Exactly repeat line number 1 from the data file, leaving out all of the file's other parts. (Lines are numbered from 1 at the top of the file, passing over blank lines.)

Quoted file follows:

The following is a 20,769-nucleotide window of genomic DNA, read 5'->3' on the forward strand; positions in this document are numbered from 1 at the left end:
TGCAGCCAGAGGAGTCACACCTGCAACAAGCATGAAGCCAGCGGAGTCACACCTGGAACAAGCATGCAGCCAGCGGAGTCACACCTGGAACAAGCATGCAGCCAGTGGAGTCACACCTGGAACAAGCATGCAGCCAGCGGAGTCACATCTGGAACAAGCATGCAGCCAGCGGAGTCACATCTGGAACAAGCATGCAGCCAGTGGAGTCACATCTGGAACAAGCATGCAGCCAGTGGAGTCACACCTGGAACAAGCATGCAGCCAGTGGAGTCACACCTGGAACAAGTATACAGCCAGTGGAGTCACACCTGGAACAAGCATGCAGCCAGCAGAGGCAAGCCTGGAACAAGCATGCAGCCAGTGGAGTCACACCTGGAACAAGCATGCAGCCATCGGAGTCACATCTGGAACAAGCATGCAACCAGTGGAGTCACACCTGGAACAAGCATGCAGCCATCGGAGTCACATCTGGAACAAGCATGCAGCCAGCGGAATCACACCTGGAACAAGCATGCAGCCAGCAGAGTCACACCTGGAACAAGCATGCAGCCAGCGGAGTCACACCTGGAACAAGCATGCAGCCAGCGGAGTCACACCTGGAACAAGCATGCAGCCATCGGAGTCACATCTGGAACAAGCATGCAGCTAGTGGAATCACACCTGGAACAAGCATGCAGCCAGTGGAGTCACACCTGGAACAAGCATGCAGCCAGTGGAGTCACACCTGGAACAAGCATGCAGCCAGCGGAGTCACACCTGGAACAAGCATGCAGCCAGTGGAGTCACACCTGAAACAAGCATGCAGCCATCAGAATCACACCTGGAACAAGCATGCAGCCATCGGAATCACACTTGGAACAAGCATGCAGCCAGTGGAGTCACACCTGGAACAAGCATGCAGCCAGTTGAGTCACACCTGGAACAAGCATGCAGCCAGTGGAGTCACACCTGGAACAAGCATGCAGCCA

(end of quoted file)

The following is a 20,769-nucleotide window of genomic DNA, read 5'->3' on the forward strand; positions in this document are numbered from 1 at the left end: